If it bleeds, it leads. That's the old adage that the press live by and the death of one old-time London gangster Charlie Hook, a former associate of the Krays, gives Laurie Lane's struggling crime reporter a brief reprieve from being consigned to the motoring supplement section of the newspaper, or worse, redundancy and an investigation into irregularities in his expense account.
Crime reporting clearly isn't what it used to be, and neither is crime, come to that, reflects Laurie Lane throughout this very entertaining novel. In fact, everything seems rather more complicated to Duncan Campbell's aging old-school journalist (Campbell himself a long-time correspondent for the Guardian), facing up to the lack of perks in a workplace now dominated by instant news feeds, on-line blogs, free newspapers, laptops and Blackberrys. And it's not just the workplace that isn't what it once was, but Laurie also adjust to a new lifestyle now that his marriage is in trouble, his daughter isn't taking her A-level studies seriously and his team is struggling to regain supremacy in the local pub-quiz.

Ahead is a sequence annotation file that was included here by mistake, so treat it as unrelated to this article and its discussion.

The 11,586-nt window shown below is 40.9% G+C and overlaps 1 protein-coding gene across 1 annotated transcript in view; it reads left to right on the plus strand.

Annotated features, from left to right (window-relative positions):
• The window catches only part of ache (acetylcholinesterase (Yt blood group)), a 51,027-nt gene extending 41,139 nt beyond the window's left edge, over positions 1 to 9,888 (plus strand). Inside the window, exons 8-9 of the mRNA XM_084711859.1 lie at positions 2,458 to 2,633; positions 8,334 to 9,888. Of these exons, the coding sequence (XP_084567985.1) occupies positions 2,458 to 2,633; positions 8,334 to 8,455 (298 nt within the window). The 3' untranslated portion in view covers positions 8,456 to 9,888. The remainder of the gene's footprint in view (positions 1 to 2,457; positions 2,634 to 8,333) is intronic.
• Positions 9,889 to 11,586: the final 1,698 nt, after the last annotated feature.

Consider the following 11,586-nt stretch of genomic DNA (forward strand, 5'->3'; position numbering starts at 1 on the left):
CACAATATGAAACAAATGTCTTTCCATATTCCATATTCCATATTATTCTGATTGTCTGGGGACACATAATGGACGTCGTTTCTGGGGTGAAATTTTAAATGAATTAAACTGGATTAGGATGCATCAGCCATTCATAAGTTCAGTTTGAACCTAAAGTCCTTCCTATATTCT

There are some perks however of a sort, the investigation into the killing of the London gangster taking Laurie over to Thailand on the trail of a Russian mafia boss, and he seems to be getting a lot of attention from attractive, younger women now that he is single again. In this context, the suspense of the investigation comes secondary to the entertainment comes from the characterisation of Laurie, his friends and colleagues, from the pub quizzes and the office politics, from the musings on the origins of expressions and Laurie's conscience-tugging battles with his Internal Prosecution Counsel that berates him simultaneously for not acting his age and for being an old-fart. It's this conflict and the resigned tone that Laurie adopts in the face of this just-can't-win situation that above all makes If It Bleeds a great read.